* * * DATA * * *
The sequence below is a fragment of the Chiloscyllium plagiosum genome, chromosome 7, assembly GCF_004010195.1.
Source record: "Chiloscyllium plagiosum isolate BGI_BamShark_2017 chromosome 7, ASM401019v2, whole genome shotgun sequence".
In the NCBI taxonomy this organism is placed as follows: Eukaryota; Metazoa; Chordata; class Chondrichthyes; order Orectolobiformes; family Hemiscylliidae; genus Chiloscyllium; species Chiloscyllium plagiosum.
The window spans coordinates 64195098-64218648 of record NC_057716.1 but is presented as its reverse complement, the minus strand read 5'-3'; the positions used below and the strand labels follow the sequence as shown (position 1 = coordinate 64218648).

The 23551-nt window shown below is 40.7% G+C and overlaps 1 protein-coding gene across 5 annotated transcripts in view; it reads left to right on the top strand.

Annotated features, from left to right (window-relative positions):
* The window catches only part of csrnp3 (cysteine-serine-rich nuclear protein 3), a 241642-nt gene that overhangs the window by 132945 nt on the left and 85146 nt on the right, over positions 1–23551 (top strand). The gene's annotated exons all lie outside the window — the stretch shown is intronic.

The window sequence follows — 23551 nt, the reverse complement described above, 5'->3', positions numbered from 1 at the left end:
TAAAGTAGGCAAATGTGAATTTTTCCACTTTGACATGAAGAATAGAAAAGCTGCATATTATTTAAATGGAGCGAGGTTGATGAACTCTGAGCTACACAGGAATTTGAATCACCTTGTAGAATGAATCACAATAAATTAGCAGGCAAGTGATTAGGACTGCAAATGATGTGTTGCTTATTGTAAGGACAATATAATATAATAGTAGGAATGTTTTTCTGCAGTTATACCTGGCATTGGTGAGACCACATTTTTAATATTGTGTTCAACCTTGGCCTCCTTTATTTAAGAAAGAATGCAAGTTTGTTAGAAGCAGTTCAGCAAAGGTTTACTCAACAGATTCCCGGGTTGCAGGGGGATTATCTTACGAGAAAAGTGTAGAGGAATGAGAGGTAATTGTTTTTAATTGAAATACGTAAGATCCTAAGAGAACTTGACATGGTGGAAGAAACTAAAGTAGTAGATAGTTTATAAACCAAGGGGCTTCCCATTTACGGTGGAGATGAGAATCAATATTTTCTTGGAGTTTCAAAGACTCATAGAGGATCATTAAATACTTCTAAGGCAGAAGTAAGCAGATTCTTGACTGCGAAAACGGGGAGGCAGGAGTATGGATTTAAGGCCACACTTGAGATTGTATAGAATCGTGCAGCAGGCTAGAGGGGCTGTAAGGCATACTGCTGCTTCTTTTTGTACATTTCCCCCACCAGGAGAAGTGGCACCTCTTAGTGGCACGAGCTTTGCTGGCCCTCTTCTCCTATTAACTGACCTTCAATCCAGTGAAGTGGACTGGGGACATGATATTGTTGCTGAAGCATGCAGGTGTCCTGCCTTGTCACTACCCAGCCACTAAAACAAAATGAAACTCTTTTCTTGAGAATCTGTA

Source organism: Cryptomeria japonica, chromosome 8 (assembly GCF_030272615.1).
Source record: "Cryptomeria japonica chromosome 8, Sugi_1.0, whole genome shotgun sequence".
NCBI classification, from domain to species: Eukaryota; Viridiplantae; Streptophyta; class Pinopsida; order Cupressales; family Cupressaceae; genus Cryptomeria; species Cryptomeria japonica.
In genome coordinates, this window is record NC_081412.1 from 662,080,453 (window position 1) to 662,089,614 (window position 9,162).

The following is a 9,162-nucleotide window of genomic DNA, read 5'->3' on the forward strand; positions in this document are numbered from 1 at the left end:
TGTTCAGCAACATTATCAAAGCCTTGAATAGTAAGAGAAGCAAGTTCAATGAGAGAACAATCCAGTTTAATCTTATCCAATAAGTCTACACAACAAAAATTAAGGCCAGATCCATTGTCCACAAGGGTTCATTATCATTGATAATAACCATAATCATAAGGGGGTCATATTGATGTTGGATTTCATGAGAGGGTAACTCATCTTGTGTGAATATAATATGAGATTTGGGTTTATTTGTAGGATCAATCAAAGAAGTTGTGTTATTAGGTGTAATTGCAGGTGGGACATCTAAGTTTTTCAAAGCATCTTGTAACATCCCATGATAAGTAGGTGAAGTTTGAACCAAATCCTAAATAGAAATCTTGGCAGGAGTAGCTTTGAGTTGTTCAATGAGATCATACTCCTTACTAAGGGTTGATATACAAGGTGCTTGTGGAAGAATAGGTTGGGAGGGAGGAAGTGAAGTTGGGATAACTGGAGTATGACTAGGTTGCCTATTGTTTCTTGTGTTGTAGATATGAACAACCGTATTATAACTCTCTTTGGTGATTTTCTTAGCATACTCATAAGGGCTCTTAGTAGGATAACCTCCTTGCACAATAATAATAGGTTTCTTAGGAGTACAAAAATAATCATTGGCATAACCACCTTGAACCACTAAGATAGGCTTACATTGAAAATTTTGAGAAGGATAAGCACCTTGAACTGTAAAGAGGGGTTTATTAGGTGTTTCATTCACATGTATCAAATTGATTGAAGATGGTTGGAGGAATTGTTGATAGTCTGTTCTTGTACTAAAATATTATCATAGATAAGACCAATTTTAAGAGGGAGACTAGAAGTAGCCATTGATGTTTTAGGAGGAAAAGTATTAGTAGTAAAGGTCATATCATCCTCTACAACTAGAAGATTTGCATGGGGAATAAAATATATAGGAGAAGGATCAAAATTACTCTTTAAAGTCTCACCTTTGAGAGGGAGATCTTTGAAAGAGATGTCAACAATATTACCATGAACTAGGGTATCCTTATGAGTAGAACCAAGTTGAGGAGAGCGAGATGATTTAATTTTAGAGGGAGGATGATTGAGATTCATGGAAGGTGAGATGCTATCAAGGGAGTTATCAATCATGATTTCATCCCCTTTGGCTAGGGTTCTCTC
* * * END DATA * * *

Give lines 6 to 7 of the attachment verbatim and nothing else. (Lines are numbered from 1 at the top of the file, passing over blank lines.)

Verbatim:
Annotated features, from left to right (window-relative positions):
* The window catches only part of csrnp3 (cysteine-serine-rich nuclear protein 3), a 241642-nt gene that overhangs the window by 132945 nt on the left and 85146 nt on the right, over positions 1–23551 (top strand). The gene's annotated exons all lie outside the window — the stretch shown is intronic.